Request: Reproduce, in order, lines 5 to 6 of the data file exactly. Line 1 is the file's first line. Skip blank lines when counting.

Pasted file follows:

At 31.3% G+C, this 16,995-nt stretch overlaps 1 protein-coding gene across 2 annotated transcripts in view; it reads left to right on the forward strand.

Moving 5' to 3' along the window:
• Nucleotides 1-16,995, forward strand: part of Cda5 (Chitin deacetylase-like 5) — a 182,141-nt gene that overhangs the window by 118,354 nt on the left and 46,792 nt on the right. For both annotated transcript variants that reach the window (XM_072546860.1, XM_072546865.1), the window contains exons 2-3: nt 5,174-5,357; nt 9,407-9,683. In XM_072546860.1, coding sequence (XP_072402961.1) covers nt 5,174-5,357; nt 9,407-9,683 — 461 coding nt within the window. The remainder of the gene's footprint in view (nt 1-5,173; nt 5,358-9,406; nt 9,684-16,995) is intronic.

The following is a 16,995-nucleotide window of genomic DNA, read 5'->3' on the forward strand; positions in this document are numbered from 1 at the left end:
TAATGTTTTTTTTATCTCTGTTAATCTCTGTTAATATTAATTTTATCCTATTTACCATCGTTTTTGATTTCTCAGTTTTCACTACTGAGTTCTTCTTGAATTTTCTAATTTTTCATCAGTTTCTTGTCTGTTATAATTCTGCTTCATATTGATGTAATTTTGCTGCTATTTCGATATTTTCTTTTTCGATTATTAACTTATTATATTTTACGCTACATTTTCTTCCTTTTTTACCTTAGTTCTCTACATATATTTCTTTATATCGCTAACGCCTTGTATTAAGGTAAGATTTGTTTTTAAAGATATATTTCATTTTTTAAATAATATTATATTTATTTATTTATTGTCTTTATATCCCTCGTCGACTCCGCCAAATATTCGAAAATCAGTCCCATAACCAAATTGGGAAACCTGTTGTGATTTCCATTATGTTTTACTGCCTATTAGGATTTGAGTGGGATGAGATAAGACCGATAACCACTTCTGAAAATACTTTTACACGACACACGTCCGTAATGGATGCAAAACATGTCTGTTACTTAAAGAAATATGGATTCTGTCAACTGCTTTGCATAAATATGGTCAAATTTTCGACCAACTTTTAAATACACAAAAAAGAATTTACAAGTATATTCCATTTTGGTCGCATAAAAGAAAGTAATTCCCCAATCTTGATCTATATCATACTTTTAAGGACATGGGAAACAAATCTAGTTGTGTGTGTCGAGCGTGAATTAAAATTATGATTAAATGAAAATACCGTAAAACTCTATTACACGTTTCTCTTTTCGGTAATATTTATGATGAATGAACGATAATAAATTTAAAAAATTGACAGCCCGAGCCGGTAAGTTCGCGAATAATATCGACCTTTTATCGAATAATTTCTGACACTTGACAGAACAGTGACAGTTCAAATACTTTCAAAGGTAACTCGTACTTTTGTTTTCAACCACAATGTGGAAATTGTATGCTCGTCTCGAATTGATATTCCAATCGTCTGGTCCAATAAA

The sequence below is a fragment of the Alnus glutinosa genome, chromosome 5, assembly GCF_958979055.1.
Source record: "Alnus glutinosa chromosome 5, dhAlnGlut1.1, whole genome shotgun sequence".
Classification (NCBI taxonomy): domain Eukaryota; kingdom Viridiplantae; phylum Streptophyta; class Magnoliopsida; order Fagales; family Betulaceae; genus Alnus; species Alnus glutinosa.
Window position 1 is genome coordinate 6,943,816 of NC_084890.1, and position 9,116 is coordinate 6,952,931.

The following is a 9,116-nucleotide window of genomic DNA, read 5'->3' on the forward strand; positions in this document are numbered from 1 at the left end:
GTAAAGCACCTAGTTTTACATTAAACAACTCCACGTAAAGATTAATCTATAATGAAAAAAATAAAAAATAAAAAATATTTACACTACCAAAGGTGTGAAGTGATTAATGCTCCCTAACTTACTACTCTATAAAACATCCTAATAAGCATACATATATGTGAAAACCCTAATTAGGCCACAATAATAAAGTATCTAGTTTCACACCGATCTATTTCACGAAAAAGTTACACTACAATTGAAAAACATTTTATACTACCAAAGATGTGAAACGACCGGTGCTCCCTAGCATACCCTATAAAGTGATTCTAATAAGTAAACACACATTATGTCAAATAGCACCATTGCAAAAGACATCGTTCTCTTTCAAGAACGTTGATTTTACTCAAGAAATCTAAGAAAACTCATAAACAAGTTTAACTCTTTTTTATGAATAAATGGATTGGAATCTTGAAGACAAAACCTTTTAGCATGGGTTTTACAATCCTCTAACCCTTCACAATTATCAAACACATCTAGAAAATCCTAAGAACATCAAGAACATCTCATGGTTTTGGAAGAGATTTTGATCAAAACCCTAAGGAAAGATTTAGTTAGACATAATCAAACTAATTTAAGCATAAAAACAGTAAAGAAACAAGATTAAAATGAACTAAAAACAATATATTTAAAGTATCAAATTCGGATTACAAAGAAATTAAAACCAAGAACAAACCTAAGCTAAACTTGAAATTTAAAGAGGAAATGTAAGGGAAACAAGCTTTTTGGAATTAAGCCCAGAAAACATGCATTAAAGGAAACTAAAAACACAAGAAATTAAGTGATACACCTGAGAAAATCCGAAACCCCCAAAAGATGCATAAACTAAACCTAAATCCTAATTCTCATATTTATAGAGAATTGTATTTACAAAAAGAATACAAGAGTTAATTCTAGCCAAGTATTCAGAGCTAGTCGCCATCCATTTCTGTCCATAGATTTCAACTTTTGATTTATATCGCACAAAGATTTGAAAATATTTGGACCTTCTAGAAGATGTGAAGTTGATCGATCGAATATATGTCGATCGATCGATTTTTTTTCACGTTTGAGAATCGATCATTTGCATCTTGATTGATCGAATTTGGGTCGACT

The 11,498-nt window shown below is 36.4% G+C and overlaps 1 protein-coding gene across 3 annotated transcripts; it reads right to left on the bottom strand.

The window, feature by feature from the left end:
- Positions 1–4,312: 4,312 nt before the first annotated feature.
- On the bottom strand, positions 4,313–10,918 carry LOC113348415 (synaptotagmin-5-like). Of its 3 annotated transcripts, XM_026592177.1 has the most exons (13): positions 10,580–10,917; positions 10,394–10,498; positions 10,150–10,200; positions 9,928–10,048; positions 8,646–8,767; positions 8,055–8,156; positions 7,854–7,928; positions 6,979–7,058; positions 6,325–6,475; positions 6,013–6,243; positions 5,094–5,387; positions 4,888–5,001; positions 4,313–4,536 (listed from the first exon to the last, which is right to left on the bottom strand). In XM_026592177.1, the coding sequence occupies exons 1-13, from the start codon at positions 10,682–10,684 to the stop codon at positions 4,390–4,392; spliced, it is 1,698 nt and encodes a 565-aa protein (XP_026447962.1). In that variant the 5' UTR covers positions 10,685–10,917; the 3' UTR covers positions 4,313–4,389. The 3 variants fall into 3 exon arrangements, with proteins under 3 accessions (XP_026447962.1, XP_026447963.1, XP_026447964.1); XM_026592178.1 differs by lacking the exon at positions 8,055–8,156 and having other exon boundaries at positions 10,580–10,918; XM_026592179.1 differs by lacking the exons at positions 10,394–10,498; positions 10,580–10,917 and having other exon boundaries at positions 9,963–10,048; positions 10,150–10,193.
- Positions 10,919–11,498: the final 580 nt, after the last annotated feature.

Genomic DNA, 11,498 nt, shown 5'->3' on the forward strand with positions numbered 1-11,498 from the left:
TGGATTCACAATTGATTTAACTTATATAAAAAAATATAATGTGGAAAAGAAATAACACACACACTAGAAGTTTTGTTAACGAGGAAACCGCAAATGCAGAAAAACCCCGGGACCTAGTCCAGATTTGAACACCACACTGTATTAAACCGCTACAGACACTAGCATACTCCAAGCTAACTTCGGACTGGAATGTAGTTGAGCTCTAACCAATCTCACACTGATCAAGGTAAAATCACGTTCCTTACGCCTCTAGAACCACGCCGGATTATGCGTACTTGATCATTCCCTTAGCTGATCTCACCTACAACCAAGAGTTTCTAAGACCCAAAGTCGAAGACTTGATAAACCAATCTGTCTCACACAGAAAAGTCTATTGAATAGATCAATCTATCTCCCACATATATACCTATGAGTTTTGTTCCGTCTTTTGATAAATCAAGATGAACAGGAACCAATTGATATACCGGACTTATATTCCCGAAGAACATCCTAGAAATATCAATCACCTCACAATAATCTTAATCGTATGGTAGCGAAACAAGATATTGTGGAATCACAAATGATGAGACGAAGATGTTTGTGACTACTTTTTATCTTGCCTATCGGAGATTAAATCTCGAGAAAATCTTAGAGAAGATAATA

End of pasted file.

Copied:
TAATGTTTTTTTTATCTCTGTTAATCTCTGTTAATATTAATTTTATCCTATTTACCATCGTTTTTGATTTCTCAGTTTTCACTACTGAGTTCTTCTTGAATTTTCTAATTTTTCATCAGTTTCTTGTCTGTTATAATTCTGCTTCATATTGATGTAATTTTGCTGCTATTTCGATATTTTCTTTTTCGATTATTAACTTATTATATTTTACGCTACATTTTCTTCCTTTTTTACCTTAGTTCTCTACATATATTTCTTTATATCGCTAACGCCTTGTATTAAGGTAAGATTTGTTTTTAAAGATATATTTCATTTTTTAAATAATATTATATTTATTTATTTATTGTCTTTATATCCCTCGTCGACTCCGCCAAATATTCGAAAATCAGTCCCATAACCAAATTGGGAAACCTGTTGTGATTTCCATTATGTTTTACTGCCTATTAGGATTTGAGTGGGATGAGATAAGACCGATAACCACTTCTGAAAATACTTTTACACGACACACGTCCGTAATGGATGCAAAACATGTCTGTTACTTAAAGAAATATGGATTCTGTCAACTGCTTTGCATAAATATGGTCAAATTTTCGACCAACTTTTAAATACACAAAAAAGAATTTACAAGTATATTCCATTTTGGTCGCATAAAAGAAAGTAATTCCCCAATCTTGATCTATATCATACTTTTAAGGACATGGGAAACAAATCTAGTTGTGTGTGTCGAGCGTGAATTAAAATTATGATTAAATGAAAATACCGTAAAACTCTATTACACGTTTCTCTTTTCGGTAATATTTATGATGAATGAACGATAATAAATTTAAAAAATTGACAGCCCGAGCCGGTAAGTTCGCGAATAATATCGACCTTTTATCGAATAATTTCTGACACTTGACAGAACAGTGACAGTTCAAATACTTTCAAAGGTAACTCGTACTTTTGTTTTCAACCACAATGTGGAAATTGTATGCTCGTCTCGAATTGATATTCCAATCGTCTGGTCCAATAAA

The sequence below is a fragment of the Alnus glutinosa genome, chromosome 5, assembly GCF_958979055.1.